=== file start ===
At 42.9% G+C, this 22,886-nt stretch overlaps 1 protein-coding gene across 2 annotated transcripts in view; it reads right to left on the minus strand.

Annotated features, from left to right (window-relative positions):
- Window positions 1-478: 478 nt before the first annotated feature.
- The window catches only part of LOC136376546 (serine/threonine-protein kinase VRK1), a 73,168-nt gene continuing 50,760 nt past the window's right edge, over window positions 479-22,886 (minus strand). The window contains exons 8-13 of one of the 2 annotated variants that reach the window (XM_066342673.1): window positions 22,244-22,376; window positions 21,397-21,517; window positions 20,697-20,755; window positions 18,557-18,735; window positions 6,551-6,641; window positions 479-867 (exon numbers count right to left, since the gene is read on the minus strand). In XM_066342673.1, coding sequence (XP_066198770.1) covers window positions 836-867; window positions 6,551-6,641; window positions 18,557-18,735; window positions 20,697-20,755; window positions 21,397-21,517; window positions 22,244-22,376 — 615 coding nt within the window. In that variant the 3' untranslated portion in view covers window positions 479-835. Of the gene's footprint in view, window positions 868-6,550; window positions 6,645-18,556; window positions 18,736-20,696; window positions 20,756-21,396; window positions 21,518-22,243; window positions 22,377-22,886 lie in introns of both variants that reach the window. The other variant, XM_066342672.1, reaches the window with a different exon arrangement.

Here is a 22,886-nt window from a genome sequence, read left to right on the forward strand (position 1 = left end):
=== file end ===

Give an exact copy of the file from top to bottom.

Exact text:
At 42.9% G+C, this 22,886-nt stretch overlaps 1 protein-coding gene across 2 annotated transcripts in view; it reads right to left on the minus strand.

Annotated features, from left to right (window-relative positions):
- Window positions 1-478: 478 nt before the first annotated feature.
- The window catches only part of LOC136376546 (serine/threonine-protein kinase VRK1), a 73,168-nt gene continuing 50,760 nt past the window's right edge, over window positions 479-22,886 (minus strand). The window contains exons 8-13 of one of the 2 annotated variants that reach the window (XM_066342673.1): window positions 22,244-22,376; window positions 21,397-21,517; window positions 20,697-20,755; window positions 18,557-18,735; window positions 6,551-6,641; window positions 479-867 (exon numbers count right to left, since the gene is read on the minus strand). In XM_066342673.1, coding sequence (XP_066198770.1) covers window positions 836-867; window positions 6,551-6,641; window positions 18,557-18,735; window positions 20,697-20,755; window positions 21,397-21,517; window positions 22,244-22,376 — 615 coding nt within the window. In that variant the 3' untranslated portion in view covers window positions 479-835. Of the gene's footprint in view, window positions 868-6,550; window positions 6,645-18,556; window positions 18,736-20,696; window positions 20,756-21,396; window positions 21,518-22,243; window positions 22,377-22,886 lie in introns of both variants that reach the window. The other variant, XM_066342672.1, reaches the window with a different exon arrangement.

Here is a 22,886-nt window from a genome sequence, read left to right on the forward strand (position 1 = left end):